Shopify Nears Patterned Buy Zone Pre-earningsDate Published: 2018-04-07
The results here are provided for general informational purposes, as a convenience to the readers. The materials are not a substitute for obtaining professional advice from a qualified person, firm or corporation.
Shopify has been a tech gem which has also caught the attention of short seller Andrew left. But the stock has had a gorgeous pattern in the 3-weeks before earnings that has come into play, yet again.
According to our earnings date provider, Wall Street Horizon, Shopify only has an earnings date estimate of 5-3-2018, so we don't yet have that confirmed pole in the ground to point to. But, in any case, we're close and awaiting a confirmation. Here's why it matters.
The logic behind the option trading backtest is easy to understand -- in a bull market there can be a stock rise ahead of earnings on optimism, or upward momentum, that sets in before an earnings date.
That is, totally irrespective of the reality that follows -- that is, independent of whether the stocks have a history of actually rising after earnings. There has been a way to profit from this pattern without taking any formal earnings risk in Shopify Inc.
Here is a two-year stock chart for SHOP -- we can see there has been a sell-off from the highs, which may make some feel more comfortable that the momentum isn't at its peak.
This chart was created using the new financial portal CMLviz.com
The Bullish Option Trade Before Earnings in Shopify
We will examine the outcome of getting long a monthly at the money call option in Shopify 21-days before earnings (using calendar days) and selling the call before the earnings announcement but on that day.
Here's the set-up in great clarity; again, note that the trade closes before earnings, so this trade does not make a bet on the earnings result.
In English, at the close of each trading day we check to see if the long option is either up 50% or down 75% relative to the open price. If it was, the trade was closed.
Here are the results over the last five-quarters in Shopify:
The mechanics of the TradeMachine™ are that it uses end of day prices for every back-test entry and exit (every trigger).
We see a 577% return, testing this over the last 5 earnings dates in Shopify Inc.
The trade will lose sometimes, but over the most recent trading history, this momentum and optimism options trade has won ahead of earnings.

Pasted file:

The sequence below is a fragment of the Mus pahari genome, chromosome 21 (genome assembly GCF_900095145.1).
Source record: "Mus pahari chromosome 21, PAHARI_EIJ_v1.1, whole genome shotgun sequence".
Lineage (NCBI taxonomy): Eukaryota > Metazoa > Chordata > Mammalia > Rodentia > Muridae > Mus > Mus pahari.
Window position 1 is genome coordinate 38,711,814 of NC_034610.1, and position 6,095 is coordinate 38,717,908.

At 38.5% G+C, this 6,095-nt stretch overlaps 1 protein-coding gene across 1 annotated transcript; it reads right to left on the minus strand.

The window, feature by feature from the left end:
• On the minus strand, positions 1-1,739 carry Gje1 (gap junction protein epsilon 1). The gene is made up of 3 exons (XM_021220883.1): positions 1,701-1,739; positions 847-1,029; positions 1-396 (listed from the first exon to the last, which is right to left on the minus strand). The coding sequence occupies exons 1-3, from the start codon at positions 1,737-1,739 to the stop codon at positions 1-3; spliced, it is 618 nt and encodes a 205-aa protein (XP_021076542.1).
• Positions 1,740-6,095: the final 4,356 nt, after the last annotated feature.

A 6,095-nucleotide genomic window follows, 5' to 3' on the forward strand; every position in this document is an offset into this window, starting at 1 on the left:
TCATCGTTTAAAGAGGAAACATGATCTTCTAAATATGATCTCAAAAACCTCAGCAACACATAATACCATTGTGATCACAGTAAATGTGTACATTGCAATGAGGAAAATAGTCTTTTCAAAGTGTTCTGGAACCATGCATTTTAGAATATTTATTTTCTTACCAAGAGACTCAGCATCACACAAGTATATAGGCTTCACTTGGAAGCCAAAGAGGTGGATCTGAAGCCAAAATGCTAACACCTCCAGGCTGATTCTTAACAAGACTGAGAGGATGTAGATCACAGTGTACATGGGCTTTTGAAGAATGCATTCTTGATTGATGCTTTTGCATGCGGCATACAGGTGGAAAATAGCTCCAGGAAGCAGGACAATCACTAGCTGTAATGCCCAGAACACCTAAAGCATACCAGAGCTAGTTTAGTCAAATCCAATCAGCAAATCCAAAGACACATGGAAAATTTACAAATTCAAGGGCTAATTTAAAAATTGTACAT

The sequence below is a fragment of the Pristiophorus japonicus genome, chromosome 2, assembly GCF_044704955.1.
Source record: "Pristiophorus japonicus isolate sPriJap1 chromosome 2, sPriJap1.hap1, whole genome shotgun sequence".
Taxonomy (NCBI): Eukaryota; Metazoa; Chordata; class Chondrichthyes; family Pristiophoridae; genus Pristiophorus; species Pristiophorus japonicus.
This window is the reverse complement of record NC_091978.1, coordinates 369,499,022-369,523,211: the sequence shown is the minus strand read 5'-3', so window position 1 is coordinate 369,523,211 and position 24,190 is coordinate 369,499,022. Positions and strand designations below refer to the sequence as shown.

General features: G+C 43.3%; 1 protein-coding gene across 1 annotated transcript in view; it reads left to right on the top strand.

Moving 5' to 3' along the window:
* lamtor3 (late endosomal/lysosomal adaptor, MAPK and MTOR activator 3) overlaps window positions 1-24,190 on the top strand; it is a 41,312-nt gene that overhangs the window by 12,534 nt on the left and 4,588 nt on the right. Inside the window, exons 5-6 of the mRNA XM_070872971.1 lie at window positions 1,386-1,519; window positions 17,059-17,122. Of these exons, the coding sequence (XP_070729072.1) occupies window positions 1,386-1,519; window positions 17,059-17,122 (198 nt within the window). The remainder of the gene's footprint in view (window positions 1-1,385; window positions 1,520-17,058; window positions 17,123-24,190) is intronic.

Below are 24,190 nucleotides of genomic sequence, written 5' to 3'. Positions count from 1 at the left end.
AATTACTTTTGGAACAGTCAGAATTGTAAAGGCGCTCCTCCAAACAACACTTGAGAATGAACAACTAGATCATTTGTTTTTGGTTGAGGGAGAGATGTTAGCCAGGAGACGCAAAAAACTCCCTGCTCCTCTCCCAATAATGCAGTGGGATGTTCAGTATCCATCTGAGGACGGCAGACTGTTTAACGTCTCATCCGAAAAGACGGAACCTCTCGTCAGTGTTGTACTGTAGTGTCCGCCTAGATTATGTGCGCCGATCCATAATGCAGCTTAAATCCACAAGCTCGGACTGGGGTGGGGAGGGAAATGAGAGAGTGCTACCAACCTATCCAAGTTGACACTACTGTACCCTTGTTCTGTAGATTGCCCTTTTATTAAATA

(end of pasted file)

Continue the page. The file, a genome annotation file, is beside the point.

While this strategy had an overall return of 577%, the trade details keep us in bounds with expectations:
➡ The average percent return per trade was 76.5% over each 21-day period.
➡ The average percent return per winning trade was 103%.
➡ The average percent return per losing trade was -29.1%.
Is This Just Because Of a Bull Market?
It's a fair question to ask if these returns are simply a reflection of a bull market rather than a successful strategy. It turns out that this phenomenon of pre-earnings optimism also worked very well during 2007-2008, when the S&P 500 collapsed into the "Great Recession."
The average return for this strategy, by stock, using the Nasdaq 100 and Dow 30 as the study group, saw a 45.3% return over those 2-years. And, of course, these are just 8 trades per stock, each lasting 7 days.
We are after answers that are empirical, objective, and explicit in order to find repeatable strategies and patterns that produce successful trades over and over again. Learn more, below:
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You should read the Characteristics and Risks of Standardized Options.
Past performance is not an indication of future results.
Trading futures and options involves the risk of loss. Please consider carefully whether futures or options are appropriate to your financial situation. Only risk capital should be used when trading futures or options. Investors could lose more than their initial investment.
Past results are not necessarily indicative of future results. The risk of loss in trading can be substantial, carefully consider the inherent risks of such an investment in light of your financial condition.
Please note that the executions and other statistics in this article are hypothetical, and do not reflect the impact, if any, of certain market factors such as liquidity and slippage.